“Tradition means giving a vote to most obscure of all classes, our ancestors. It is the democracy of the dead.” G.K. Chesterton
I love this quote from Chesterton, and it highlights the obligations we have to the dead and the benefits we can gain from listening to them. The “march of progress” has included much extension of the franchise (voting rights) further outward, but I think now more than ever we would benefit from seeing our job as extending them backward.
Like the extension of the franchise outward, “giving a voice” to the forgotten dead must be an ongoing task. Even if we try to observe this “democracy of the dead,” giving heed to the ways of our ancestors when we come to a decision, we’re not likely being as “inclusive” as we should be.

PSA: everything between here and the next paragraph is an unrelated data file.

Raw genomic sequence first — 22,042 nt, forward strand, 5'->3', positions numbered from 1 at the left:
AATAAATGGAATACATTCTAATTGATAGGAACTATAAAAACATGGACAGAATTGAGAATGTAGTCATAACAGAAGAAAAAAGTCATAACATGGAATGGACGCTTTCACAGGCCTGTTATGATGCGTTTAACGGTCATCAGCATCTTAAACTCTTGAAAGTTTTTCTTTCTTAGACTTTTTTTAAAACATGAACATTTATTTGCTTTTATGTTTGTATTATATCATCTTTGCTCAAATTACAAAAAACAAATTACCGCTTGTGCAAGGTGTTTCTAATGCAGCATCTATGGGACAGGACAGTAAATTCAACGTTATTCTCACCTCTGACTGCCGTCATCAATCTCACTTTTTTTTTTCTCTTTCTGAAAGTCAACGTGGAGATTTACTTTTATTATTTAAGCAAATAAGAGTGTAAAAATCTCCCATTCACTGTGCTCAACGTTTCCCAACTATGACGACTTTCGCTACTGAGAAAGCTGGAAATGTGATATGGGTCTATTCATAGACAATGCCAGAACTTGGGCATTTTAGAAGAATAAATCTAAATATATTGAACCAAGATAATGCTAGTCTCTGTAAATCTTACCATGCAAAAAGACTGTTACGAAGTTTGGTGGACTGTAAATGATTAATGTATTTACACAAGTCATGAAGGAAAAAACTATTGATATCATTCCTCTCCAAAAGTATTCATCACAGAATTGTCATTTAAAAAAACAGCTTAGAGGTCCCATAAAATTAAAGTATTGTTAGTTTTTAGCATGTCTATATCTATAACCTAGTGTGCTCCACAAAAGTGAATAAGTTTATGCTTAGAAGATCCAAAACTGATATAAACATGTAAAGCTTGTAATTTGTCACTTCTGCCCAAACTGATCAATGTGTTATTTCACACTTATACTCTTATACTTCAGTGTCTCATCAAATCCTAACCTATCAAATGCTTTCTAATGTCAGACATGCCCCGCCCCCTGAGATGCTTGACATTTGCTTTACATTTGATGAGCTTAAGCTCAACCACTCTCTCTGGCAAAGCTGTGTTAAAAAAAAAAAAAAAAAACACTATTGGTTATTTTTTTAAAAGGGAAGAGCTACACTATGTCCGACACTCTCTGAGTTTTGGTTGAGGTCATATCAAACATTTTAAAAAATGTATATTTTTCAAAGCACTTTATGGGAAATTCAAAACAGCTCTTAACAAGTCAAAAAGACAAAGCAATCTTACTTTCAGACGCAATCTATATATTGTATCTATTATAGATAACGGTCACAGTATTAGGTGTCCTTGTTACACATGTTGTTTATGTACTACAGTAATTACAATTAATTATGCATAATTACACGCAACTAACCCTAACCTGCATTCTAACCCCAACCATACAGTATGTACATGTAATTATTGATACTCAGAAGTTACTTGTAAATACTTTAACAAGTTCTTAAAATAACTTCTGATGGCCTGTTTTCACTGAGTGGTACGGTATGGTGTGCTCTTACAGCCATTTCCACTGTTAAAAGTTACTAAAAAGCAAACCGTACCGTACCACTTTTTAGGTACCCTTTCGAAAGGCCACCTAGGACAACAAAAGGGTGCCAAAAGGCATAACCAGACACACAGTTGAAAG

Yes, it’s good to remember how your grandparents and great-grandparents might have viewed things, but what about people who lived thousands of years before you? There are many layers to tradition, and many “disenfranchised dead” to hear.
We should hear what the 1850s Utah Mormon settlers have to say about honesty – and also what the ancient imperial Persians have to say about it – and also what Cavaliers in 1650s England had to say about it. Or, if you like to follow only your own direct heritage, what your grandfather had to say about relationships as well as what your great-great-great-great-great-great grandfather would say.
There is an astonishing variety (as well as an astonishing consistency) of wisdom we forget when we only poll our living peers. This would become clearer if we kept extending the franchise back in time.